The enforcement of the lien of a pledge by sale of the pledged property is not different, for the purposes of the question here under consideration, from the enforcement of any other lien (In re Henry, D.C., 50 F.2d 453); and the rule applies that the court of bankruptcy 'may inquire into the validity of liens, marshal them, and control their enforcement and liquidation.' Straton v. New, supra, 283 U.S. 318, 321, 51 S.Ct. 465, 466, 75 L.Ed. 1060. While a court of bankruptcy should not ordinarily interfere with the right of a pledgee to sell the pledged property, it is clearly within the power and duty of the court to protect assets which may come into the hands of the trustee in bankruptcy upon an adjudication, see Gins v. Mauser Plumbing Supply Co., 2 Cir., 184 F.2d 974, 979; and the court should certainly not give its consent to a sale by the pledgee under such circumstances as here exist, where there is a controversy as to the value of the stock and the stock, even it it has value, will probably sell for little or nothing in view of the pending bankruptcy proceedings, and where the sale is sought for the purpose of defeating a hearing on the questions raised by the answers to the bankruptcy petitions. See In re Henry, D.C., 50 F.2d 453; In re Purkett Douglas & Co., D.C., 50 F.2d 435; Grabosky v. Kephart, 3 Cir., 72 F.2d 542.


There is nothing to the contrary in Hiscock v. Varick Bank, 206 U.S. 28, 27 S.Ct. 681, 51 L.Ed. 945, relied upon by appellee. That case held merely that the bankruptcy act did not deprive a lienor of any rights or remedies with respect to collateral held by him and that a sale by a pledgee made after the filing of a petition in bankruptcy would not be set aside under the circumstances there appearing. There was no holding that the court was without power to enjoin a sale for the protection of the bankrupt's interest in pledged collateral or that the court should authorize the pledgee to make a sale for the purpose of having it purchased for a nominal sum and used to defeat a hearing in a pending bankruptcy proceeding. See also Collier on Bankruptcy, 14 ed.,vol. 3, p. 270.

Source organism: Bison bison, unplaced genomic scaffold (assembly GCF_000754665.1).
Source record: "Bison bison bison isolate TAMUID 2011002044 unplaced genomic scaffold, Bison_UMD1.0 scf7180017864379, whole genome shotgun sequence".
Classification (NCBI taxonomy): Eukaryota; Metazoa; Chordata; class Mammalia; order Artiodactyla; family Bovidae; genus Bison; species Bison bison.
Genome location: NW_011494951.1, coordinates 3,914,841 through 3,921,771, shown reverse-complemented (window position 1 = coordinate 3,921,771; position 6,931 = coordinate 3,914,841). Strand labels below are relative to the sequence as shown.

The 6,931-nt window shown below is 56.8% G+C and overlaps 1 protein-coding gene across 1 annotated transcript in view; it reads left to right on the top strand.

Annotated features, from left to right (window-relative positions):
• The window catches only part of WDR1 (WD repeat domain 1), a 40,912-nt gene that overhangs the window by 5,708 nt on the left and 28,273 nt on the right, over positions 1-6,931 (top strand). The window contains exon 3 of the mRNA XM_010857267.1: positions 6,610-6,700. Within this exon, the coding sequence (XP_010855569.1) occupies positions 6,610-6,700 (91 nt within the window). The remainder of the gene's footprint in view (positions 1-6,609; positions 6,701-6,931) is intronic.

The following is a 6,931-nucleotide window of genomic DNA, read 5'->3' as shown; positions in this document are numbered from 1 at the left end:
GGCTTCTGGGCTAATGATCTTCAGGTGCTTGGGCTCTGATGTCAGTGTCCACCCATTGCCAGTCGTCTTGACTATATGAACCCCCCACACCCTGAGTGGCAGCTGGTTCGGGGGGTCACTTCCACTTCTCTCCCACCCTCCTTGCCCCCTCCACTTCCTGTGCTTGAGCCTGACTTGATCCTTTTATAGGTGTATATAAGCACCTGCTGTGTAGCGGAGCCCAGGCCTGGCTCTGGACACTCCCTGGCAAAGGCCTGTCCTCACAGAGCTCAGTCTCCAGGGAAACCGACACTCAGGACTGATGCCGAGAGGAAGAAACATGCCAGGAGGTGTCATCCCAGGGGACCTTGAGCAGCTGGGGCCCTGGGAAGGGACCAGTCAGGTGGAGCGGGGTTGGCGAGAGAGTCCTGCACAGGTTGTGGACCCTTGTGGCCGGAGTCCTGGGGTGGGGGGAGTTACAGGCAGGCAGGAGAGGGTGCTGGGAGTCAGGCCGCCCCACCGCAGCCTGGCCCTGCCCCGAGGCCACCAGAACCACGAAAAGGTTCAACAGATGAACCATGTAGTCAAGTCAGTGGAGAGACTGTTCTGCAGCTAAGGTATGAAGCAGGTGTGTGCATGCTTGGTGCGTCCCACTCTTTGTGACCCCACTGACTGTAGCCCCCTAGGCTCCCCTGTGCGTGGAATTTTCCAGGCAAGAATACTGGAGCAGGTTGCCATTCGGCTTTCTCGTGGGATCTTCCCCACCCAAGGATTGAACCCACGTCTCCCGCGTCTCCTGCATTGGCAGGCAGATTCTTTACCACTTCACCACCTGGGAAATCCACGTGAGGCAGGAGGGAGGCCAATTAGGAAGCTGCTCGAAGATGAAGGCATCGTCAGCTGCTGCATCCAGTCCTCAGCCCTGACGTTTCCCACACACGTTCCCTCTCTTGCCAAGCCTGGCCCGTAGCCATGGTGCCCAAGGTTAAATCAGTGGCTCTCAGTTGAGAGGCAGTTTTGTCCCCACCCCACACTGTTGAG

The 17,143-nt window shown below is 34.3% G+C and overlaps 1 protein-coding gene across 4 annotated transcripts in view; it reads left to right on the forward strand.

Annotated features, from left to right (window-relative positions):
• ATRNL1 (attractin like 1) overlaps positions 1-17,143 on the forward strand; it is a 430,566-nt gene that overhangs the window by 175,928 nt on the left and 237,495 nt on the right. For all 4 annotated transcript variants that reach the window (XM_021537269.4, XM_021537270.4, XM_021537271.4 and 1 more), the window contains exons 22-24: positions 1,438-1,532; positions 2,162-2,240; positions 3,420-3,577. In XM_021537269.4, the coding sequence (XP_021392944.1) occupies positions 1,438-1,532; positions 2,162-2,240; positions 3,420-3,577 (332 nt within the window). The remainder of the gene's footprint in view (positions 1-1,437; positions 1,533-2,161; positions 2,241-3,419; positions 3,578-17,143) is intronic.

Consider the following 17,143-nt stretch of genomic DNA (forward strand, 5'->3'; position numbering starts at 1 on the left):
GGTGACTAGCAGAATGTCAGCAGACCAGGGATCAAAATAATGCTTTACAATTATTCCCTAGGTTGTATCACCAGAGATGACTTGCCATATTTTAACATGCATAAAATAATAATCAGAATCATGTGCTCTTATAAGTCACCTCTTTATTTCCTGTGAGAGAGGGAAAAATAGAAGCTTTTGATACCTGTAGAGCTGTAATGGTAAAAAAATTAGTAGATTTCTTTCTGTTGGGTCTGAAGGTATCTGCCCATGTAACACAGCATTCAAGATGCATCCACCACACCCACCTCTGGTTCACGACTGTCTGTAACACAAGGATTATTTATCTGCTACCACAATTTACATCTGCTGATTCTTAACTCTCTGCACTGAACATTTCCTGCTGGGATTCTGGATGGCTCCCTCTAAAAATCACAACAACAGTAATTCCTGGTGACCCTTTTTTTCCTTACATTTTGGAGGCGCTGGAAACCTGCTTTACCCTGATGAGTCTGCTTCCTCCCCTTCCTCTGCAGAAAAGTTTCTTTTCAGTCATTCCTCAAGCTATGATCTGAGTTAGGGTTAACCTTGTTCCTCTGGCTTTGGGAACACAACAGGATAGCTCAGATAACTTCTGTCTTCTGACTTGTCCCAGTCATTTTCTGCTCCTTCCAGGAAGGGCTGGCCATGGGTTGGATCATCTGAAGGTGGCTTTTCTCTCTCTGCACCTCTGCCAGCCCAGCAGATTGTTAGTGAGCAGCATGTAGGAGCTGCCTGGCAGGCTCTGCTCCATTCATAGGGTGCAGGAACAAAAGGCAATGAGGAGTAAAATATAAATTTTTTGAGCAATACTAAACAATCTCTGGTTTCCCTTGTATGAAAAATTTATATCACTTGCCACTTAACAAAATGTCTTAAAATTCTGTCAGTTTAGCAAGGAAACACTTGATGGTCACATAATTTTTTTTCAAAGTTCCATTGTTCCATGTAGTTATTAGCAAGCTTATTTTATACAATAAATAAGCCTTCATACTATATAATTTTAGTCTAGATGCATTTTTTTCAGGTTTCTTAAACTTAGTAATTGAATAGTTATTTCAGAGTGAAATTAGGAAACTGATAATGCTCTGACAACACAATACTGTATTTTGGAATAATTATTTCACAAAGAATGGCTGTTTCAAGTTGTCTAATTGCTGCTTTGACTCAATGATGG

Whether a pledgee should be permitted to sell pledged property pending an adjudication of bankruptcy. Under the circumstances appearing in this case, however, we do not think that the order permitting the sale falls within the limits of a sound discretion but that an order staying the sale should have been entered pending the hearing on the petitions for adjudication. The learned trial judge in granting the order permitting the sale adverted to the fact that the alleged bankrupts had been guilty of dilatory tactics which had unnecessarily delayed the bankruptcy proceedings and hindered the bank in the assertion of its rights under its judgment and pledge. We do not doubt that the bank has proceeded in good faith in the steps it has taken or that in entering the order permitting the sale the trial judge was endeavoring to expedite proceedings which were being unduly delayed. We do not think, however, that under the circumstances heretofore set forth sale of the stock should be permitted until the petitions for adjudication in bankruptcy have been passed upon.


The order appealed from will accordingly be reversed and the cases will be remanded for further proceedings not inconsistent herewith.